As part of its efforts to capture a share of the US$1bn a year business intelligence market in Europe, Tableau Software is aggressively investing in its operations in Dublin, its co-founder and CEO Christian Chabot has said.
Tableau, which established its operations in Dublin two years ago, now employs 33 people and has vacancies online for 16, and is opening a new Dublin office in June at The Oval on Shelbourne Road in Ballsbridge.
Tableau Software is making a large investment in Europe, with recent growth driven by international expansion in 2014. The company has seen revenue growth of more than 100pc for the past two years in EMEA, and has grown its customers by 60pc since 2013, reaching more than 5,000 customers in EMEA in 2014 and more than doubling its employee headcount.
In the average week more than 150 organisations are becoming Tableau customers, with major customer accounts in Ireland including Vodafone Ireland, Irish Life and Trend Micro.
The business intelligence industry is a rapidly-growing sector, with spend on business intelligence and analytics in EMEA estimated to exceed US$1bn by 2018, at a growth rate of 11.06pc.
The company was started by Chabot along with his Stanford friends Chris Stolte and Pat Hanrahan.
Hanrahan, a Stanford professor who was a founding employee at Pixar and who has won three Academy Awards for his work in computer graphics for movies, set out with Chabot, an executive with a passion for data, and data scientist Stolte to put data visualisation in the hands of everyone.
A compelling vision for the future of work
“Pat and Chris had a visionary idea for a research direction. They were working at Stanford University’s department of Computer Science, the same department that spawned Google and VMware and many other great companies, and their idea was to fuse the world of computer graphics with database systems, that no one had taken up before.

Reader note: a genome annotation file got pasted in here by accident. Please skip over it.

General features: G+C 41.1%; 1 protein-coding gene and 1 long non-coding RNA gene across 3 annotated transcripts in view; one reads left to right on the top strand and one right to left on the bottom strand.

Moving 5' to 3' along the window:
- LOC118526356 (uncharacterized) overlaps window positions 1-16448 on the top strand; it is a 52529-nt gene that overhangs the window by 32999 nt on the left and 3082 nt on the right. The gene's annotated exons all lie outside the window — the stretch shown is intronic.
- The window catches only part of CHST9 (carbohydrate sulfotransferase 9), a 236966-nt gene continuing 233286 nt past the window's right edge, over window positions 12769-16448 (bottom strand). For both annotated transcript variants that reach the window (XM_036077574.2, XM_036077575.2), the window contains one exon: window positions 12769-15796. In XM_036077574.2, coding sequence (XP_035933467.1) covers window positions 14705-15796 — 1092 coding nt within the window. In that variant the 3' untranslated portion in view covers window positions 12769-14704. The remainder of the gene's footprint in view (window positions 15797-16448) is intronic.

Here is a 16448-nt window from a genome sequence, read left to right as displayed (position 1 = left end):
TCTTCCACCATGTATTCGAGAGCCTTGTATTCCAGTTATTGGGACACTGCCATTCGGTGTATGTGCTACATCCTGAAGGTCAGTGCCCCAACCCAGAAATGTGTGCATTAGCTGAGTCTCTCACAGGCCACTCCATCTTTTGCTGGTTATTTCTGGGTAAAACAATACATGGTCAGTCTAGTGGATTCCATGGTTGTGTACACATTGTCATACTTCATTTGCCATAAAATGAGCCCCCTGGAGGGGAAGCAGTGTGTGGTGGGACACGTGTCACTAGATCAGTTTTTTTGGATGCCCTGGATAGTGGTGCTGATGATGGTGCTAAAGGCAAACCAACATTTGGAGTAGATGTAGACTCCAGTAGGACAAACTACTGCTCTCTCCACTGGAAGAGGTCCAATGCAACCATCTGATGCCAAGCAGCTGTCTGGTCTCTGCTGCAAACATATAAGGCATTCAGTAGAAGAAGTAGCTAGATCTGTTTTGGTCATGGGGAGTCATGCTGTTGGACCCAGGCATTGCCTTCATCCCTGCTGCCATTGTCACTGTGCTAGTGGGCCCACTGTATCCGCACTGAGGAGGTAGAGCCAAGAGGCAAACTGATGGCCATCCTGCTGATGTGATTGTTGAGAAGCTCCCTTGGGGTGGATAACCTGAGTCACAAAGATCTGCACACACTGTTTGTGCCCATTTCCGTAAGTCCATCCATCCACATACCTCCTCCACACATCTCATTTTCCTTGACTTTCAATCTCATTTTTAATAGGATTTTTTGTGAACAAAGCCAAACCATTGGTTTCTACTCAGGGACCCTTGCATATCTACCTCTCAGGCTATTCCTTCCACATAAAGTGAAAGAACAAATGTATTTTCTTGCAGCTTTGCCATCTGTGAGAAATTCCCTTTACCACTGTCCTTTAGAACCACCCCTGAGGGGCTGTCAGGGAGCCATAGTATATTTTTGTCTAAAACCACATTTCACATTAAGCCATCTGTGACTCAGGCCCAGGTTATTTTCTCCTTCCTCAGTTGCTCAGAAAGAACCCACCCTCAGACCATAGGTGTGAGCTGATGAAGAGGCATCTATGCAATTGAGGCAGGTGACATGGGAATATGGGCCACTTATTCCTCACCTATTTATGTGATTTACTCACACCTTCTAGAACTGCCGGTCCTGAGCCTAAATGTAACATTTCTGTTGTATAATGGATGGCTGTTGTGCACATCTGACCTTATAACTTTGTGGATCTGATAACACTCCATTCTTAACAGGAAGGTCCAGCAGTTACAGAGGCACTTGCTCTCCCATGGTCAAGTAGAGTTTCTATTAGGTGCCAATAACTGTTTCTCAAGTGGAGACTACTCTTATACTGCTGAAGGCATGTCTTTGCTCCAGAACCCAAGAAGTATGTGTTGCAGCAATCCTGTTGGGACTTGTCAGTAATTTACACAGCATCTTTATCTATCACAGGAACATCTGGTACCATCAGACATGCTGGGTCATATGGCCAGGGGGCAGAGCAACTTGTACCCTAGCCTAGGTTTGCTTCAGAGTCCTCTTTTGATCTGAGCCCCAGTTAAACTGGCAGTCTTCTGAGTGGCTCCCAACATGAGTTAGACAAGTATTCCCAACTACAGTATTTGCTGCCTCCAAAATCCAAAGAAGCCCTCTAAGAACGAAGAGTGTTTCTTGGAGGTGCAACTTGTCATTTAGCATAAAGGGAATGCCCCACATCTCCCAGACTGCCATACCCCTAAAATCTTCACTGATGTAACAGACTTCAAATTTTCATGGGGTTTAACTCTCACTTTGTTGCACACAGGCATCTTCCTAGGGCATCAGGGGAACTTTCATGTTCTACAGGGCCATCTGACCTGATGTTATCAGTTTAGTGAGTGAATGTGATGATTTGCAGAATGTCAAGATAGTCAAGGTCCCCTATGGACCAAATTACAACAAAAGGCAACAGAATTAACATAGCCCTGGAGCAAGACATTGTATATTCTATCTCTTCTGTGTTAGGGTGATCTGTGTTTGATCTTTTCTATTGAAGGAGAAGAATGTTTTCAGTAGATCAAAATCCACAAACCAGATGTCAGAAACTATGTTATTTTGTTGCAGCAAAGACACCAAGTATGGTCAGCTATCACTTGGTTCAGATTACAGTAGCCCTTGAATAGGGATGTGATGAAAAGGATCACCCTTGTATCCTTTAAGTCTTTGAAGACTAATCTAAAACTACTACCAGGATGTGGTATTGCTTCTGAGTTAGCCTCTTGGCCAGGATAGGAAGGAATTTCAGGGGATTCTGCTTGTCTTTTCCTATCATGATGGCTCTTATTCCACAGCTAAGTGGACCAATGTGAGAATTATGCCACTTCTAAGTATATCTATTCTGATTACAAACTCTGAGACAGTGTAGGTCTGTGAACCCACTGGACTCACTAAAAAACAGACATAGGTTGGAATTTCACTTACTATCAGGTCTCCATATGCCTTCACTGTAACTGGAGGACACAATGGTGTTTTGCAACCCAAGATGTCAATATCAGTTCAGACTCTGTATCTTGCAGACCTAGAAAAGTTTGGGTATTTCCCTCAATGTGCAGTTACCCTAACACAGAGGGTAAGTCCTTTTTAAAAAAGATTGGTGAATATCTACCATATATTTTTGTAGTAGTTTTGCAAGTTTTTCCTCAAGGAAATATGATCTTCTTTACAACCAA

“Pat has three Oscars for his work in motion pictures and teamed up with Chris and I to bring that insight and power to the world of information and no one had thought of doing that before.”
Chabot, an entrepreneur “by identity” had cut his teeth in data analytics after leaving college and had worked at SoftBank specialising in enterprise software as well as co-founding BeeLine Software, a pioneer of next-generation mapping technology. He is also the author of Understanding the Euro: The Clear and Concise Guide to the Trans-European Currency (McGraw-Hill, 1998), which he wrote as a Robert Bosch Foundation Fellow.
He sees Tableau as leading the charge for a new generation of software companies that will define the working world as we know it much the same way as Office from Microsoft has done in the past 20 or more years.
“I think there is a new productivity toolkit that is becoming important to modern knowledge workers and that certainly includes Tableau – a tool for refining facts for consuting them before making a decision, publishing them in artful ways into stories and presentations to persuade and impact the world.
“That is a resource that hasn’t been with us for the majority of modern industry and it is only now that it is coming to the fore and Tableau is leading that revolution.”
What employers are looking for today
Chabot cited research from the University of Notre Dame on what employers were looking for today.
“They found that the most likely skills that employers were looking for were in the world of data analysis in addition to other common things you are supposed to know about like the social graph, social networking web and internet publishing. Data is coming into that realm now and it is something that we would like to help with.”
To accommodate this change Tableau is making its software available for free to students.
In a rare move for US technology CEOs, Chabot is leading his company’s international charge from the frontline and has moved lock, stock and barrel to London in order to be close to the business and forge relationships.
“Ireland was attractive to us its great pool of talent, people speaking many languages, people interested in technology, and so we started about two years ago and we expect to build one of the bigger tech presences in Dublin.
“When we arrived in Dublin two years ago we had two people in Tableau Ireland and as we speak we are about 33 and you will see we have 16 open positions; we are moving into new offices and we are here for the long term.”